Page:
From Tahrir Square to Parliament Square?

As Arabs confront the problem of state authority, British protesters see the state as the only agent of change.

Patrick Hayes

Topics Politics

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‘They’re fighting for democracy in the Middle East, but we have a fight on here. Because [of what] they’re doing to our people… they’re cutting people’s jobs and making people unemployed. And on 26 March there will be a very big demonstration organised by the trade unions in this country. Let’s say “our struggle is your struggle” and “your struggle is our struggle”. Let’s link up the issues.’

According to many British protesters, such as the prominent anti-war campaigner who recently delivered the above lines in a speech at a ‘solidarity with Libya’ demonstration outside Downing Street, ‘linking the issues’ between the protests in the Middle East and anti-cuts demonstrations in the UK sounds as simple as playing join-the-dots.

This logic has led to anti-cuts banners being waved at recent Middle East solidarity demonstrations, as if there were simply a degree of separation between the two issues. ‘We are all Egyptians now’ is an oft-declared claim by British left-wing activists, who urge the crowd to learn to ‘walk like Egyptians’ in their struggles against the Lib-Cons’ cuts. As one student protester put it in a recent column: ‘The difference between Tahrir Square and Parliament Square is one of scale, but not of substance. Across the world, ordinary people are being denied a voice, shut out of work and education, having their dignity trashed.’

Certainly, inspiration should be drawn from the protesters across the Arab world, who have shown that even regimes that seem permanent can be toppled by the collective action of people. However, many are making far too strenuous attempts to find similarities between the protests here and the ones over there. Ultimately, these comparisons are based on the flimsy notion that in both Britain and the Arab world it’s a case of Us against The Man, the dispossessed against the corrupt millionaires in power – which is a naive interpretation of events, to say the least.

In reality, it is evident that there are fundamental differences between the aims of those who occupied Tahrir Square and other Arab protesters and those of the anti-cuts lobby in Britain. In a feature article on the new faces of student protest in the UK, one activist declared that anti-cuts activists are ‘articulating a culture of resistance to the narrative that we have to pare down the state. People are standing up and saying there is an alternative.’

The messages behind the Cairo protests, on the other hand, were primarily aimed against the state: in fact they wanted the state to be ‘pared down’, in particular in its role in interfering with people’s choices and liberty. The central message that galvanised the Egyptian people was ‘Mubarak must go’; they demanded the removal of the head of state and an end to the state of emergency that allowed for the suppression of people’s freedoms. In other words, the protesters were rallying for greater freedom against state control and a retraction of state powers. Likewise in Libya, where large sections of the population have declared war on the state, and not, as is the case with Britain’s anti-cuts lobby, marched for its preservation.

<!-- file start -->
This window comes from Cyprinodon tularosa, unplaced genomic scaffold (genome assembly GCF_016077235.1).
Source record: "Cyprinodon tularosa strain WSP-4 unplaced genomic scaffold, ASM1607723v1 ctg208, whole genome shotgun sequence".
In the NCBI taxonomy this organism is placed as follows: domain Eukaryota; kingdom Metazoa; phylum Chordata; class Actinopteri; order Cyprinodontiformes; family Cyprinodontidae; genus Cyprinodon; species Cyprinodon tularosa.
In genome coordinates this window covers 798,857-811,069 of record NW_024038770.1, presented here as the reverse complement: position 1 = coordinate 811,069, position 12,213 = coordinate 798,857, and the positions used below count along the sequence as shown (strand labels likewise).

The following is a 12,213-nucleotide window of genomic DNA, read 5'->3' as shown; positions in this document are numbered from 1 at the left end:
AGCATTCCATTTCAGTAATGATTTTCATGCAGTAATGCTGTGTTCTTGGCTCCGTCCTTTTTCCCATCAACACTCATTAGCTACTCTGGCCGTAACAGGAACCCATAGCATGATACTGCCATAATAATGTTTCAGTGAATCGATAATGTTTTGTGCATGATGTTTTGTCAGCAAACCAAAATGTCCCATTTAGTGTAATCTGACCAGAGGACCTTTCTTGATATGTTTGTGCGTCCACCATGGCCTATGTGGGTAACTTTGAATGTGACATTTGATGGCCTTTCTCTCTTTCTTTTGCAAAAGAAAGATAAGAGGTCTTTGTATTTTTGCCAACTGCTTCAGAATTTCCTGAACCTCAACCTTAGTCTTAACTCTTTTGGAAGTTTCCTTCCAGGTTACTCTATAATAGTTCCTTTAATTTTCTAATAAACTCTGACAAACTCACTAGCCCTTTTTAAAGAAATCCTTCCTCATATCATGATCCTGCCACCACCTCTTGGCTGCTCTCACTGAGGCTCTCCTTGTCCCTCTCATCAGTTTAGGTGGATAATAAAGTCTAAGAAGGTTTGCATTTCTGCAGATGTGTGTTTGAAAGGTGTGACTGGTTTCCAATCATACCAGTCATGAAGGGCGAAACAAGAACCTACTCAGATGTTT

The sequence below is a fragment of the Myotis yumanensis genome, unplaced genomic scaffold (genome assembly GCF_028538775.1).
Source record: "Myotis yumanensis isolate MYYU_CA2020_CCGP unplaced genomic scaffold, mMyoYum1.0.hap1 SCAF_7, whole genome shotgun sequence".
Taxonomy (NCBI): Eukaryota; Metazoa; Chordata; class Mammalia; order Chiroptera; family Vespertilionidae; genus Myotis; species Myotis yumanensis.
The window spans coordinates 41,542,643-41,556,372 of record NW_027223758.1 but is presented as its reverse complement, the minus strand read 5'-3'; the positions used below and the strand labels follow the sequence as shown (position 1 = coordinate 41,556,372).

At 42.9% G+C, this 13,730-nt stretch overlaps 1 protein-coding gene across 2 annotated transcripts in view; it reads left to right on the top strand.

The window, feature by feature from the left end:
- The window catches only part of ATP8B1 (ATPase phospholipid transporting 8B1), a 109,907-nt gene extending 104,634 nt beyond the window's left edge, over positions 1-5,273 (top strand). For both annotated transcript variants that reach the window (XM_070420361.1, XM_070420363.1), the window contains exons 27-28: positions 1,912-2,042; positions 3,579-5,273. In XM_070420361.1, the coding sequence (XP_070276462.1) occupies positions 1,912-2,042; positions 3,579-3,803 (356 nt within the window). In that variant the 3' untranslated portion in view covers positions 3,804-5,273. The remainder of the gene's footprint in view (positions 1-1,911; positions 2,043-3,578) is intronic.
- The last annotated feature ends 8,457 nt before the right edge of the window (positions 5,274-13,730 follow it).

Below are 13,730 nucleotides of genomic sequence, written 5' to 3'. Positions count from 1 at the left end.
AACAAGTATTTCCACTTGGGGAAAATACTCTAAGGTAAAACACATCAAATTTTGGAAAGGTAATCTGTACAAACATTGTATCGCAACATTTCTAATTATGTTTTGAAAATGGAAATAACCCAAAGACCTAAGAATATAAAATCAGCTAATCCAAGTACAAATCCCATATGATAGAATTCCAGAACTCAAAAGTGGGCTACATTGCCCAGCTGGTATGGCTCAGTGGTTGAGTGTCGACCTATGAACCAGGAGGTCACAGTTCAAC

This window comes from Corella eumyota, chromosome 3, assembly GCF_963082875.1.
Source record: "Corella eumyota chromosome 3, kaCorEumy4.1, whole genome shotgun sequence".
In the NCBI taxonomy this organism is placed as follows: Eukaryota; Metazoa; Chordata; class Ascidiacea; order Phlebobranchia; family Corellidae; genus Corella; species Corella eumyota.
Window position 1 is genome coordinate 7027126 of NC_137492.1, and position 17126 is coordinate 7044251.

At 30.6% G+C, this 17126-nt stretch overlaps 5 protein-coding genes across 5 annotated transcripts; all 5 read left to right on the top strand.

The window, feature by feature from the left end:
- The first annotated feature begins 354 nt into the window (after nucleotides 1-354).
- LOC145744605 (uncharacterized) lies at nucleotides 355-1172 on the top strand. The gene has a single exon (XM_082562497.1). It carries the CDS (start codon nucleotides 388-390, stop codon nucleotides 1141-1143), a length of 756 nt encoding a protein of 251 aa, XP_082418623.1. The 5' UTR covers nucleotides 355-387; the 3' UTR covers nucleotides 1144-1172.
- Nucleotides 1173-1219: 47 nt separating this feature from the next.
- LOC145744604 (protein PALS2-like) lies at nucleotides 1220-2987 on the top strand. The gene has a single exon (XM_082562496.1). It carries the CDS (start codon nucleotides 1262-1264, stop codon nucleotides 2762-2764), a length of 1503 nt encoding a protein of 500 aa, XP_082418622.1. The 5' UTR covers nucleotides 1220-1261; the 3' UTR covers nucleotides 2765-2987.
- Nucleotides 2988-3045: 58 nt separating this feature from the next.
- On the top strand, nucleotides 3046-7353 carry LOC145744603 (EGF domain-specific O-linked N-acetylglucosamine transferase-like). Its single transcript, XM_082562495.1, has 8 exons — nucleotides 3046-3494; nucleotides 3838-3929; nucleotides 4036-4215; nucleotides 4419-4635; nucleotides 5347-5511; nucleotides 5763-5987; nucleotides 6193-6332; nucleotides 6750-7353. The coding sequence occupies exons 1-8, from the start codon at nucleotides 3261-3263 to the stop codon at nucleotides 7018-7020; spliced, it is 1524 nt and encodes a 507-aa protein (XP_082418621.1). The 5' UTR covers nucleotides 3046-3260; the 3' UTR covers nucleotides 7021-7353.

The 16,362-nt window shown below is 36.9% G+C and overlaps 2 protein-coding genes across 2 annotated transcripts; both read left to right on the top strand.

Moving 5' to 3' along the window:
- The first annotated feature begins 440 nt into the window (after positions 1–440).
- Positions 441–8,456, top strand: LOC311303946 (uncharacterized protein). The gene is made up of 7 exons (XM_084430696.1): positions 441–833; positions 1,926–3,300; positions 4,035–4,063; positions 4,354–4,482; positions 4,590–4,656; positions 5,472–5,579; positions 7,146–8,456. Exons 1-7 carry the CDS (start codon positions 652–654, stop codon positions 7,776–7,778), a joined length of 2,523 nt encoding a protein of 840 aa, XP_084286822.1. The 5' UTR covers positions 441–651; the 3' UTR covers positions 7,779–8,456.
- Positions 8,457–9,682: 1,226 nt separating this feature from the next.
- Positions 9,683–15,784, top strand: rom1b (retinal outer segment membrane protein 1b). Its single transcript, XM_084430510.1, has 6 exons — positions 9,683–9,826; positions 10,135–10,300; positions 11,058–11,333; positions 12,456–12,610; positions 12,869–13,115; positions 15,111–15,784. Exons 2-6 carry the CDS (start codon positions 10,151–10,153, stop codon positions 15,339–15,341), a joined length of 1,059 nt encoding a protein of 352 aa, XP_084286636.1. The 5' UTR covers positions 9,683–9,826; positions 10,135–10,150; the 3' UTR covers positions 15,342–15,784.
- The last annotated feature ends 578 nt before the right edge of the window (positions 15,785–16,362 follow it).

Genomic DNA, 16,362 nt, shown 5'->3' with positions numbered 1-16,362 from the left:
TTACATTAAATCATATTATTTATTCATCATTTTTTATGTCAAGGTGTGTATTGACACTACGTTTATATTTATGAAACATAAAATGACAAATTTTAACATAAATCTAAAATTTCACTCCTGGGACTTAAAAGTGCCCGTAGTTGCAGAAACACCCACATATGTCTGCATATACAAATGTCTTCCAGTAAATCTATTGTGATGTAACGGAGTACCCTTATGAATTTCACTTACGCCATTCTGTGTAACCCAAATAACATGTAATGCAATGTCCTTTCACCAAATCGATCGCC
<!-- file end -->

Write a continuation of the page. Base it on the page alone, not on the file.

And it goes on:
The new left protesters in Britain see the state as the chief agent of change and progress, preferring to call on it, rather than on the masses, to achieve certain allegedly progressive goals. By contrast, the protests in the Arab world have involved people confronting the fact that the state is a problem, and that they themselves, in their millions, are best placed to push society in a liberal and democratic direction.

This difference can be seen in the ‘alternative’ demanded by trade unions in the upcoming 26 March anti-cuts demonstration in London, where a large number of people are proposing to ‘take Tahrir Square to Hyde Park’. Their alternative is for the state to increase its remit over corporations, imposing a ‘Robin Hood tax’ on the banks and closing tax loopholes, as well as saying no to ‘unfair and unnecessary’ cuts in state expenditure. Equally, the student protesters are demanding a greater state subsidy for education, under the banner ‘education is a right, not a privilege’.

The most lauded of the contemporary anti-cuts movements, UK Uncut, goes further, taking militant action on behalf of Her Majesty’s Revenue & Customs tax inspectors by naming and shaming companies it believes pay insufficient taxes. UK protesters are effectively demanding that the state shield them from the harsh realities that exist in the cold cruel world outside. Where the protests in the Arab world have led millions of people to see state authority as a problem, the anti-cuts protests here continually put pressure on the state to do ‘the right thing’.

If British protesters really want to walk like Egyptians, to ‘link up the issues’, then a good place to start would be to begin to think the unthinkable: that far from being an unalloyed good, our dependency upon state support can be deeply harmful. It is possible for people to cope – indeed thrive – without the state’s permanent assistance. Rather than arguing for an increase in the state’s powers in the name of the people, we should be mobilising for greater freedom from the state instead.

Patrick Hayes is a reporter for spiked.

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Topics Politics


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